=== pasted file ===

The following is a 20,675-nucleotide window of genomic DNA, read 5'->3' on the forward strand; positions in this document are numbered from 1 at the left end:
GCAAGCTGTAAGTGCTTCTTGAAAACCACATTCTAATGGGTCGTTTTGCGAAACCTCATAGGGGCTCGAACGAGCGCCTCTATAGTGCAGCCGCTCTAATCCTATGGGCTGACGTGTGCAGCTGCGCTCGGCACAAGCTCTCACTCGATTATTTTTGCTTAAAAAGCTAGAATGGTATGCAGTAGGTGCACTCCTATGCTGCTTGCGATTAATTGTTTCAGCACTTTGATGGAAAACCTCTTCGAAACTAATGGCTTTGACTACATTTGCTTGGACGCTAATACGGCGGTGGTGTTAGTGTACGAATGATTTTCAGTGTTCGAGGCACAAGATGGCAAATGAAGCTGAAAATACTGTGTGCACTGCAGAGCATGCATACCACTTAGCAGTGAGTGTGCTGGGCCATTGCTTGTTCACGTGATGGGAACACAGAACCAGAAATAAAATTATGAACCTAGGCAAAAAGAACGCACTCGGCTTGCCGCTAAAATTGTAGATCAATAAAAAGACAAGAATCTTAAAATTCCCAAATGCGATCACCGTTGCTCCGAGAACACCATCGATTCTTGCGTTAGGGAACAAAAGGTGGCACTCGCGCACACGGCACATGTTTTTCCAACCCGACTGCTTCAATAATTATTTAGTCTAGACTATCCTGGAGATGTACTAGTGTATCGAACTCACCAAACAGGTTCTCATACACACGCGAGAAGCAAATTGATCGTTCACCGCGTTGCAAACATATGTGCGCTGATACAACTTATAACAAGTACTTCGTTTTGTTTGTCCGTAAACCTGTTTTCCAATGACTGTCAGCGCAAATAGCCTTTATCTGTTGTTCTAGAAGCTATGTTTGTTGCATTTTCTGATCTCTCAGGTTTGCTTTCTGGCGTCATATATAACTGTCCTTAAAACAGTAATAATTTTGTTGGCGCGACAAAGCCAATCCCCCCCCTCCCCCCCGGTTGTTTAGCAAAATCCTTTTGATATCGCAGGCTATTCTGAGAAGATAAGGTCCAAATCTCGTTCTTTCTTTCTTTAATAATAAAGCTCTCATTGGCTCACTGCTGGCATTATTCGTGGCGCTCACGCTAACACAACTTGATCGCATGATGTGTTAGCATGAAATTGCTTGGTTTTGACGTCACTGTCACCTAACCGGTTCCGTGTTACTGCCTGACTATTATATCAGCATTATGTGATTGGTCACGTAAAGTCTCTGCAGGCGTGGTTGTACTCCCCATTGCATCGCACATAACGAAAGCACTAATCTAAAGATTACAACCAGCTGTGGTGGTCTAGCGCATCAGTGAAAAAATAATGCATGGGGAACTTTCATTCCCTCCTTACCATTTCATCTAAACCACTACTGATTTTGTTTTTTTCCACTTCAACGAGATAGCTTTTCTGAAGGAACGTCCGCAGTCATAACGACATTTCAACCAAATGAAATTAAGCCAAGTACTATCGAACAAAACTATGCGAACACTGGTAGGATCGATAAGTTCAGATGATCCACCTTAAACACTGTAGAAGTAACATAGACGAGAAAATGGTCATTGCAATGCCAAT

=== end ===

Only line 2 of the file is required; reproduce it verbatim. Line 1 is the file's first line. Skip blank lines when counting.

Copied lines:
GCAAGCTGTAAGTGCTTCTTGAAAACCACATTCTAATGGGTCGTTTTGCGAAACCTCATAGGGGCTCGAACGAGCGCCTCTATAGTGCAGCCGCTCTAATCCTATGGGCTGACGTGTGCAGCTGCGCTCGGCACAAGCTCTCACTCGATTATTTTTGCTTAAAAAGCTAGAATGGTATGCAGTAGGTGCACTCCTATGCTGCTTGCGATTAATTGTTTCAGCACTTTGATGGAAAACCTCTTCGAAACTAATGGCTTTGACTACATTTGCTTGGACGCTAATACGGCGGTGGTGTTAGTGTACGAATGATTTTCAGTGTTCGAGGCACAAGATGGCAAATGAAGCTGAAAATACTGTGTGCACTGCAGAGCATGCATACCACTTAGCAGTGAGTGTGCTGGGCCATTGCTTGTTCACGTGATGGGAACACAGAACCAGAAATAAAATTATGAACCTAGGCAAAAAGAACGCACTCGGCTTGCCGCTAAAATTGTAGATCAATAAAAAGACAAGAATCTTAAAATTCCCAAATGCGATCACCGTTGCTCCGAGAACACCATCGATTCTTGCGTTAGGGAACAAAAGGTGGCACTCGCGCACACGGCACATGTTTTTCCAACCCGACTGCTTCAATAATTATTTAGTCTAGACTATCCTGGAGATGTACTAGTGTATCGAACTCACCAAACAGGTTCTCATACACACGCGAGAAGCAAATTGATCGTTCACCGCGTTGCAAACATATGTGCGCTGATACAACTTATAACAAGTACTTCGTTTTGTTTGTCCGTAAACCTGTTTTCCAATGACTGTCAGCGCAAATAGCCTTTATCTGTTGTTCTAGAAGCTATGTTTGTTGCATTTTCTGATCTCTCAGGTTTGCTTTCTGGCGTCATATATAACTGTCCTTAAAACAGTAATAATTTTGTTGGCGCGACAAAGCCAATCCCCCCCCTCCCCCCCGGTTGTTTAGCAAAATCCTTTTGATATCGCAGGCTATTCTGAGAAGATAAGGTCCAAATCTCGTTCTTTCTTTCTTTAATAATAAAGCTCTCATTGGCTCACTGCTGGCATTATTCGTGGCGCTCACGCTAACACAACTTGATCGCATGATGTGTTAGCATGAAATTGCTTGGTTTTGACGTCACTGTCACCTAACCGGTTCCGTGTTACTGCCTGACTATTATATCAGCATTATGTGATTGGTCACGTAAAGTCTCTGCAGGCGTGGTTGTACTCCCCATTGCATCGCACATAACGAAAGCACTAATCTAAAGATTACAACCAGCTGTGGTGGTCTAGCGCATCAGTGAAAAAATAATGCATGGGGAACTTTCATTCCCTCCTTACCATTTCATCTAAACCACTACTGATTTTGTTTTTTTCCACTTCAACGAGATAGCTTTTCTGAAGGAACGTCCGCAGTCATAACGACATTTCAACCAAATGAAATTAAGCCAAGTACTATCGAACAAAACTATGCGAACACTGGTAGGATCGATAAGTTCAGATGATCCACCTTAAACACTGTAGAAGTAACATAGACGAGAAAATGGTCATTGCAATGCCAAT